In Greek mythology, Sisyphus is a king who, in punishment for being avaricious and deceitful, for killing travelers and stuff, is punished by the Gods. His punishment is that he will roll an immense boulder up a hill only to watch it fall back down again. And he will do this forever. I think when Zeus gave this punishment to Sisyphus, he knew the future. And he knew: this would be a perfect metaphor for modern dating.
Ugh. Modern dating. Double ugh! Dating, in general.
Recently, my parents were discussing throwing me a block party with their new neighbors’ grandkids. The intent was, of course, to find me a suitor. (…) Yes, they were kidding, but still. My Dad offered a laugh. My Mom told me I needed to date less attractive people. Then the conversation melted into my old boyfriends, which is a really fun topic for me. They recounted each one chronologically. Like each had a hash mark on one of those timelines I made on blue and white paper in elementary school.
Lately, there’s been more of this kind of talk. I’m in a sparkly dress on stage, and the game show host opens “Door nummmmmbbberrr One!” Then two, then three. I’ve been dragged here by concerned, elder adults. My grandma who burns sage in little bowls in her house. My Mom, who directs a cat-laser pointer to the wall, telling me she wants me to lower my expectations. A few weeks ago, a family friend at a wedding happy hour eyed me across a table strewn with a white table cloth: “You should meet my nephew, Andrew. He’s a firefighter. He’s 32. He doesn’t quite have his s$*% together yet, but he’s getting there,” her pearls dripped over her black and white polka-dotted dress. “He’s cute,” she said, like that erased the fact that he didn’t have his s@*% together.
When my parents were talking about my old boyfriends, it was like an especially powerful wave churning up sand. So much sand, it gets in your eyes every time you go underwater. And I remembered them all – even the ones I couldn’t call boyfriends. Each was so different. One couldn’t stand being in the inside of a Starbucks because there were too many people. It drove a phobia of his through the roof. One had a penchant for buying whole coconuts on the way home from the bars. For one I drove to an LA Neiman Marcus buying a white, short dress with cut outs of flowers around my waist for prom. I confessed my feelings for someone who didn’t feel the same inside a MacDonald’s in a winter Prague. First kisses. “I love you’s.” Tears. Watching my phone, waiting for it to buzz with a text message that didn’t come. These images swirled together in this cyclone that opened up to nothingness in the sky.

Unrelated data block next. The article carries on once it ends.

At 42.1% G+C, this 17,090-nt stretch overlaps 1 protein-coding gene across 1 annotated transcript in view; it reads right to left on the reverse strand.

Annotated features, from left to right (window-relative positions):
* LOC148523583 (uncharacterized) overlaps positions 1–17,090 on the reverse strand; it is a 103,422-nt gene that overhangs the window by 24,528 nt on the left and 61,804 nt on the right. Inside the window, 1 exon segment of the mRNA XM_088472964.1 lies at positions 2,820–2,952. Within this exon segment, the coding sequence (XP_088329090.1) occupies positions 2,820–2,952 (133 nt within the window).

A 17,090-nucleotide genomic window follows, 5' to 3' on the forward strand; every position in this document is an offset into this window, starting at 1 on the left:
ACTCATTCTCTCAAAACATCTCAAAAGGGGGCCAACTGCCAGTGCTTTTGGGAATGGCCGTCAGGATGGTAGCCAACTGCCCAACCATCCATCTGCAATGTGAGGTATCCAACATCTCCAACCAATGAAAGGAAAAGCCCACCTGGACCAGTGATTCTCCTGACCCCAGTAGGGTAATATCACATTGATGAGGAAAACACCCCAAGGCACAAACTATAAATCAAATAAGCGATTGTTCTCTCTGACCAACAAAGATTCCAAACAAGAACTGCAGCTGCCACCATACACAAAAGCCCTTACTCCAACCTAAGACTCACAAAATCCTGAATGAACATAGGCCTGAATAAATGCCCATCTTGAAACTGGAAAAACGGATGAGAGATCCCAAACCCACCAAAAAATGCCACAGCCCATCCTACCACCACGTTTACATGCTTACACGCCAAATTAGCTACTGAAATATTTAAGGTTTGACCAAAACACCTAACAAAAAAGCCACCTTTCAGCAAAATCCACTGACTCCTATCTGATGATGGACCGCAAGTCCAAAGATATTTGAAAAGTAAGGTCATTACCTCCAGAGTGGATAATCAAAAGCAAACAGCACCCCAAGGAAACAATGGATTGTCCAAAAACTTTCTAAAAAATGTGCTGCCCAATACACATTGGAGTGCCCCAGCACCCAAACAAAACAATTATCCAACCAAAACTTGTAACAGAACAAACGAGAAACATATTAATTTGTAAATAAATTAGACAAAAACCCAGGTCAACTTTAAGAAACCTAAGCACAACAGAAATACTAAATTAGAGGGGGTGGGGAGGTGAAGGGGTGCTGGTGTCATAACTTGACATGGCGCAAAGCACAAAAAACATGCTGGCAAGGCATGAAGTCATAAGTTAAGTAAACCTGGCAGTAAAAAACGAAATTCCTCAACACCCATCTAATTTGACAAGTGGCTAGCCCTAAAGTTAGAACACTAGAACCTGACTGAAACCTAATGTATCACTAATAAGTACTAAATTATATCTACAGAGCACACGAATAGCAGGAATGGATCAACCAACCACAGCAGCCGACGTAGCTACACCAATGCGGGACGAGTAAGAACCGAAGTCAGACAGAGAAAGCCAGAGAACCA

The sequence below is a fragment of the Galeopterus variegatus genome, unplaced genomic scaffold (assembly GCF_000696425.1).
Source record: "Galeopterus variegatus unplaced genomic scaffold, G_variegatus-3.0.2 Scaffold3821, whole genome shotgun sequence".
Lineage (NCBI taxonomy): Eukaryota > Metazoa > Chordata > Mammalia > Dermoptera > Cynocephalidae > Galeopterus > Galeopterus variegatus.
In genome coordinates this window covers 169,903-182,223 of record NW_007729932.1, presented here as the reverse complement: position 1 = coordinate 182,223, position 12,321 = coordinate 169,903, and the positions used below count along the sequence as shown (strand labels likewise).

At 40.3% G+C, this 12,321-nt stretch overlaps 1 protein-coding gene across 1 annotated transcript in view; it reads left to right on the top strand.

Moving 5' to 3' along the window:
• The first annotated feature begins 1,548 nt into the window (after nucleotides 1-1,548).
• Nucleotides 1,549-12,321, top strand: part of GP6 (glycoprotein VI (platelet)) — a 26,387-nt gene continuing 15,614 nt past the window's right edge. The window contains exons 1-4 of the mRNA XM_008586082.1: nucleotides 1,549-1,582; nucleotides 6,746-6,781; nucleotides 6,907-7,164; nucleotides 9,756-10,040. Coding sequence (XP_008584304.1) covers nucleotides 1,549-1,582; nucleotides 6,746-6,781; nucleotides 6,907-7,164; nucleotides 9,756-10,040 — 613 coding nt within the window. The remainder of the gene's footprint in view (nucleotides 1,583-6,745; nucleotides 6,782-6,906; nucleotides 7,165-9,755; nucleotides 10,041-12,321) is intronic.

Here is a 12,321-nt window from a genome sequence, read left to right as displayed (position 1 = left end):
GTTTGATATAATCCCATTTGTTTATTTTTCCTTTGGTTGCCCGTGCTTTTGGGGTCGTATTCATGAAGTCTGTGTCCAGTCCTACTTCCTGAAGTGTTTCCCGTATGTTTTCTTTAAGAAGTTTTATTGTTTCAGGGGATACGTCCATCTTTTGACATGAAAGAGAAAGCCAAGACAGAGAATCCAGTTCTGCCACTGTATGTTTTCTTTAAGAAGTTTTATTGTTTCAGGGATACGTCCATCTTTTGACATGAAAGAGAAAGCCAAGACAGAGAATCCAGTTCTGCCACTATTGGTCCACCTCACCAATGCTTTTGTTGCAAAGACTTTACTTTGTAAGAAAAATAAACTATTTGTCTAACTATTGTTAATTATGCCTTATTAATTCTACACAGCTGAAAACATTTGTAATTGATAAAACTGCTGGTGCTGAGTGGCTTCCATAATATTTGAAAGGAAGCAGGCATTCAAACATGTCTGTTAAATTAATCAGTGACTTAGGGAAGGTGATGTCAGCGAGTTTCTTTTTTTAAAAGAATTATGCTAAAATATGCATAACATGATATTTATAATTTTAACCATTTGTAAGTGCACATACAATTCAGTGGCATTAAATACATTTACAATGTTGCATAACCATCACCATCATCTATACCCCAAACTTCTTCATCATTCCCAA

It didn’t feel all bad. No, not at all. But I was very aware in that moment that I’d done of a lot of starting over. Like Sisyphus. I’d pushed boulders to the top, bared my heart, and cried when the boulder fell back down again. But I’d tried. I’d put myself out there. And what I fear, more lately, is that I’m so afraid of failing again, like Sisyphus, I’m so afraid of being hurt, or falling short, that I won’t even try. I won’t trust it enough to let it work. I won’t believe in love, and thus I won’t find it.
And the kicker is, the truth is, I may one day meet someone. Or I may not. It’s not a guarantee. But in that alone, I am not like Sisyphus. I am only like Sisyphus if I stop trusting Life. If I stop believing that things work out for the best. If I stop trying, and believing in the big things that make me feel like I stretch a million miles in every direction. Like writing book. Learning to garden. Like a veil whipping at my head in the wind on the beach. I am only like Sisyphus, doomed and broken, if I start to think small. If I start to think Life isn’t on my side.
And I don’t believe that’s our Fate. I believe that, since we weren’t born as flamingoes or anteaters… Since we are the only creatures who can perceive beauty… Make real plans… We bear this sort of responsibility to do good things with our lives. It sounds silly to say, but I could have been born as a cow in India, who was accidentally hit by a truck crossing the street. Or I could have not been born at all, which is actually very true, because I had a twin who passed away, etc. Had a doctor decided not to do an ultrasound and found my heartbeat, I would never have been.
We are like Sisyphus in the way that we are relentless. We start over. And though people don’t say it much: we suffer. But what I want to remember is something in my heart of hearts. And that’s if, if there is some kind of intelligence behind the wind whipping the pink bougainvillas around in a circular pile outside the library, and it’s the same thing that flows through the hearts of everyone like a worldwide spiderweb, it wants the best for me. And it wants me to do a good job with my life. And in my heart of hearts, I believe there is something. Something. So I will keep going on dates with guys who lied about their height in their profile. And I hope you… no, I hope you don’t do that, but you get what I mean.